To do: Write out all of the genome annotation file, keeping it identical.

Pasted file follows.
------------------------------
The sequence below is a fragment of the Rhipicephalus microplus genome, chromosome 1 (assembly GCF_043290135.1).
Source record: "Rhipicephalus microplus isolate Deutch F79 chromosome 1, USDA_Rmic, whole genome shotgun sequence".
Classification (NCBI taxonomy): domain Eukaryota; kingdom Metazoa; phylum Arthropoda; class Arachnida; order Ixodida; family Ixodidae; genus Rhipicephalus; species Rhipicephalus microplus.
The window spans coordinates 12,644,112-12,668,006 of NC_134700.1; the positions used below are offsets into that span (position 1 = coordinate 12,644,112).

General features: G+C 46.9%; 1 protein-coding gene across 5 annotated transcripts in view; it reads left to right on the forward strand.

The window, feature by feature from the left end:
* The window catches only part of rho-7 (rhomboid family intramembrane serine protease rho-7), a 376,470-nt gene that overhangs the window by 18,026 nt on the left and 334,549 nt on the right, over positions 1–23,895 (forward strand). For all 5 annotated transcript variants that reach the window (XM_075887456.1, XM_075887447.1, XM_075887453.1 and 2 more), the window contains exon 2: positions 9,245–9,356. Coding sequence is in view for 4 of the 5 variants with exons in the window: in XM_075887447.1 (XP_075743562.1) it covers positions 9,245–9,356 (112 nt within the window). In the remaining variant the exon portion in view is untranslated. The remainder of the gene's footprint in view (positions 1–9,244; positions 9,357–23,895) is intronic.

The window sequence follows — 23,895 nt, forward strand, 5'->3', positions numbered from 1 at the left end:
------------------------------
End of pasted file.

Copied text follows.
The sequence below is a fragment of the Rhipicephalus microplus genome, chromosome 1 (assembly GCF_043290135.1).
Source record: "Rhipicephalus microplus isolate Deutch F79 chromosome 1, USDA_Rmic, whole genome shotgun sequence".
Classification (NCBI taxonomy): domain Eukaryota; kingdom Metazoa; phylum Arthropoda; class Arachnida; order Ixodida; family Ixodidae; genus Rhipicephalus; species Rhipicephalus microplus.
The window spans coordinates 12,644,112-12,668,006 of NC_134700.1; the positions used below are offsets into that span (position 1 = coordinate 12,644,112).

General features: G+C 46.9%; 1 protein-coding gene across 5 annotated transcripts in view; it reads left to right on the forward strand.

The window, feature by feature from the left end:
* The window catches only part of rho-7 (rhomboid family intramembrane serine protease rho-7), a 376,470-nt gene that overhangs the window by 18,026 nt on the left and 334,549 nt on the right, over positions 1–23,895 (forward strand). For all 5 annotated transcript variants that reach the window (XM_075887456.1, XM_075887447.1, XM_075887453.1 and 2 more), the window contains exon 2: positions 9,245–9,356. Coding sequence is in view for 4 of the 5 variants with exons in the window: in XM_075887447.1 (XP_075743562.1) it covers positions 9,245–9,356 (112 nt within the window). In the remaining variant the exon portion in view is untranslated. The remainder of the gene's footprint in view (positions 1–9,244; positions 9,357–23,895) is intronic.

The window sequence follows — 23,895 nt, forward strand, 5'->3', positions numbered from 1 at the left end: